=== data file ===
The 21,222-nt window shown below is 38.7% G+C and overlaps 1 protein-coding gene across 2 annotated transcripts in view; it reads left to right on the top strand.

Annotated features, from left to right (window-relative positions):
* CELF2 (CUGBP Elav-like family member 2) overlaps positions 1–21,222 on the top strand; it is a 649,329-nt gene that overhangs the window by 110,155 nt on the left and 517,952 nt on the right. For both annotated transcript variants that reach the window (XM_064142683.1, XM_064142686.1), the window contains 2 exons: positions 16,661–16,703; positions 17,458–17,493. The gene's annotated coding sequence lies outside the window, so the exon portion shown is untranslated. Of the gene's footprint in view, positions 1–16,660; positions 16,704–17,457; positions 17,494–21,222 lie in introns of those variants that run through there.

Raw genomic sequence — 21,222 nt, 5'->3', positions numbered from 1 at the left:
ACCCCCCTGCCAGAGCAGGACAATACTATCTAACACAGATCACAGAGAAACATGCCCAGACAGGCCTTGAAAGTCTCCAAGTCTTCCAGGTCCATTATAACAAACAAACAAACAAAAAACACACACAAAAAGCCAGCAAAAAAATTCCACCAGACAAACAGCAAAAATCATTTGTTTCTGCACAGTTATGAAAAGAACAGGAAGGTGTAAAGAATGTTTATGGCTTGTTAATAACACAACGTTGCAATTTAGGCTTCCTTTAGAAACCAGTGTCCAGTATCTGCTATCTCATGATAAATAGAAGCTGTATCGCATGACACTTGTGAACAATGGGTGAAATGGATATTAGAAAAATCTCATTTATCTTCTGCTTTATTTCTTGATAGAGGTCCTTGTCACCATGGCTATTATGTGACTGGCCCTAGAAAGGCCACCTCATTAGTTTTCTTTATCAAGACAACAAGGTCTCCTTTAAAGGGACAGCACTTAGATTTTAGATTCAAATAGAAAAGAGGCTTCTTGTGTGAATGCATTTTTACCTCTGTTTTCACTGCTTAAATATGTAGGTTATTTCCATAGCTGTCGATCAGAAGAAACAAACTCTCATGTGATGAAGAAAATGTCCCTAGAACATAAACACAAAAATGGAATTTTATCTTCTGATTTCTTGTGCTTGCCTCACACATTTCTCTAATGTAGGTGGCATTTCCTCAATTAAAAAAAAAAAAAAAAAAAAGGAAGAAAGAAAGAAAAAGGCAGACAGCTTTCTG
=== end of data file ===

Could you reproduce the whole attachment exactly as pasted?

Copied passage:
The 21,222-nt window shown below is 38.7% G+C and overlaps 1 protein-coding gene across 2 annotated transcripts in view; it reads left to right on the top strand.

Annotated features, from left to right (window-relative positions):
* CELF2 (CUGBP Elav-like family member 2) overlaps positions 1–21,222 on the top strand; it is a 649,329-nt gene that overhangs the window by 110,155 nt on the left and 517,952 nt on the right. For both annotated transcript variants that reach the window (XM_064142683.1, XM_064142686.1), the window contains 2 exons: positions 16,661–16,703; positions 17,458–17,493. The gene's annotated coding sequence lies outside the window, so the exon portion shown is untranslated. Of the gene's footprint in view, positions 1–16,660; positions 16,704–17,457; positions 17,494–21,222 lie in introns of those variants that run through there.

Raw genomic sequence — 21,222 nt, 5'->3', positions numbered from 1 at the left:
ACCCCCCTGCCAGAGCAGGACAATACTATCTAACACAGATCACAGAGAAACATGCCCAGACAGGCCTTGAAAGTCTCCAAGTCTTCCAGGTCCATTATAACAAACAAACAAACAAAAAACACACACAAAAAGCCAGCAAAAAAATTCCACCAGACAAACAGCAAAAATCATTTGTTTCTGCACAGTTATGAAAAGAACAGGAAGGTGTAAAGAATGTTTATGGCTTGTTAATAACACAACGTTGCAATTTAGGCTTCCTTTAGAAACCAGTGTCCAGTATCTGCTATCTCATGATAAATAGAAGCTGTATCGCATGACACTTGTGAACAATGGGTGAAATGGATATTAGAAAAATCTCATTTATCTTCTGCTTTATTTCTTGATAGAGGTCCTTGTCACCATGGCTATTATGTGACTGGCCCTAGAAAGGCCACCTCATTAGTTTTCTTTATCAAGACAACAAGGTCTCCTTTAAAGGGACAGCACTTAGATTTTAGATTCAAATAGAAAAGAGGCTTCTTGTGTGAATGCATTTTTACCTCTGTTTTCACTGCTTAAATATGTAGGTTATTTCCATAGCTGTCGATCAGAAGAAACAAACTCTCATGTGATGAAGAAAATGTCCCTAGAACATAAACACAAAAATGGAATTTTATCTTCTGATTTCTTGTGCTTGCCTCACACATTTCTCTAATGTAGGTGGCATTTCCTCAATTAAAAAAAAAAAAAAAAAAAAGGAAGAAAGAAAGAAAAAGGCAGACAGCTTTCTG